If you’re in business, then you will know tax is a way of life. Aside from income tax business owners also need to consider the consequences of the profit they make from selling assets they own. It is commonly referred to as Capital Gains Tax, even by the ATO, but in fact this description is slightly misleading. There is no separate tax on capital profits as they are taxed the same as income. Where there is a difference between normal trading income and the realization of a profit on an asset is in the tax concessions that are available.
A capital gains concession enables you to effectively discount 50% of the profit you make on realizing an asset. Given that capital gains profits are often the result of owning an asset for a period this helps reduce the impact of inflation and effectively recognizes the true profit achieved when comparing a sale in today’s dollars versus the purchase of the asset in yesterday’s money.
There are several additional concessions available for a small business owner depending on their circumstances. Among these are the following:
15 Year Concession. In the event that a business had held an asset for a period of 15 years, and provided that the owner of the asset is retiring or incapacitated, or it’s a company or trust that has had a significant owner involved who is retiring or incapacitated, then the profit on sale of the asset can be exempt. https://www.ato.gov.au/law/view/document?DocID=PAC/19970038/152-100
Active Asset Concession. There is a further deduction of an additional 50% in capital gains concession where the asset is deemed to still be active. There are a number of circumstances that must be met in order for this concession to apply. https://www.ato.gov.au/law/view/document?DocID=PAC/19970038/152-200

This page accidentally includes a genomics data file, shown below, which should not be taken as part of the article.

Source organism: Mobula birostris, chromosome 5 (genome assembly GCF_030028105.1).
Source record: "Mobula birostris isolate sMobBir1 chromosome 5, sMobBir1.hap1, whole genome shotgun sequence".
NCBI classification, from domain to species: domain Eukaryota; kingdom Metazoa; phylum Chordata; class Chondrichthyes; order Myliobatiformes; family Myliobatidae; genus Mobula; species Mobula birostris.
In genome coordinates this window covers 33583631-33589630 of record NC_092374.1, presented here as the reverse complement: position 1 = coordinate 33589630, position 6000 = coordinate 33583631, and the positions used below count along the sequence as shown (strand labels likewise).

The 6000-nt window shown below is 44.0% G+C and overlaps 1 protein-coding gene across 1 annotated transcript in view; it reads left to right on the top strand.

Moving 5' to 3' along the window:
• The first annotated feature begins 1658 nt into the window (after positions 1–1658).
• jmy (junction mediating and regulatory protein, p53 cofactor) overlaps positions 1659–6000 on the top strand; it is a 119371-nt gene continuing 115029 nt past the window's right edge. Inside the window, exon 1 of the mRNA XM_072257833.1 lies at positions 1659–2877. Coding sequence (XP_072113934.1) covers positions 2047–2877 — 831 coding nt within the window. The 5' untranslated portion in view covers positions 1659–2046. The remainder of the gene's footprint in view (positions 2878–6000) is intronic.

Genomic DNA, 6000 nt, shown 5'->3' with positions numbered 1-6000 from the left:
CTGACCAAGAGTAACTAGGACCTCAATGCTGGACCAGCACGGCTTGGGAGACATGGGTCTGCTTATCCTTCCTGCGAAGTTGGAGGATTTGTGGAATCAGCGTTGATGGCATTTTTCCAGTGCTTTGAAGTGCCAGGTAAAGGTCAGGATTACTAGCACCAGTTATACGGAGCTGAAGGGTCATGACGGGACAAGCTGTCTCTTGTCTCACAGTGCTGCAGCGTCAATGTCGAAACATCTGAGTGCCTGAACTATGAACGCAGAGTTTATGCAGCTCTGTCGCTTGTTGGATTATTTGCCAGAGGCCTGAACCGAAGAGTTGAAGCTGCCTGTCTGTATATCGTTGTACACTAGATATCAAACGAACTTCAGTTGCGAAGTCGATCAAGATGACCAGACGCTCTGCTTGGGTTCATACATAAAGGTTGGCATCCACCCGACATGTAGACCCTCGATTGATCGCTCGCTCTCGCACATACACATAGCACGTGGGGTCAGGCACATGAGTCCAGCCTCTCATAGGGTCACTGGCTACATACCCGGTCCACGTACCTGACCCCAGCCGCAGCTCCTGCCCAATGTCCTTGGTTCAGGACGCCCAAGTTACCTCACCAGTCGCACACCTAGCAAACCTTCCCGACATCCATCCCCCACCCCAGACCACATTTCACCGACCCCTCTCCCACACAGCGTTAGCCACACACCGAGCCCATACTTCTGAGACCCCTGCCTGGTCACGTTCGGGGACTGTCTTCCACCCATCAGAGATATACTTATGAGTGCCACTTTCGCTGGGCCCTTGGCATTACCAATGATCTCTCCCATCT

Deferment Concession. There are circumstances in which a capital gain may be deferred for a period of up to two years before tax must be paid on it. The main criteria for this surrounds the purchasing of a replacement asset or the reinvesting of funds in upgrading existing assets.
Retirement Exemption. What if you aren’t in the process of retiring just yet but have a capital gain from the sale of an asset? You may still benefit under the retirement concession provided you are planning for your retirement. If you are aged over 55, or intend to pay the proceeds into a retirement fund you may still be entitled to reduce the profit you account for tax purposes in certain circumstances.
These concessions are not mutually exclusive meaning you can apply all or as many of them to which you qualify until there is no gain left to account for. There is an order in which they must be applied if more than one exemption exists, so it’s important you understand this and follow it correctly.
This article is no substitute for sound tax advice and is only an indication of the areas where concessions may exist. Everyone’s circumstances are different, as is the interpretation on how the law can be applied to each individual, company or trust scenario. You must seek the advice of a competent professional before making any assumptions about the capital gains concession entitlements that may apply to your circumstances.
Make sure you get professional advice as this will help you understand your options.
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Taxation is a complicated area and this article provides a brief overview. The information in this article is general in nature and does not take into consideration your personal situation or circumstances. You should consider whether the information contained in this article is suitable to your needs and where appropriate, seek professional advice from a Financial Advisor or other finance professional.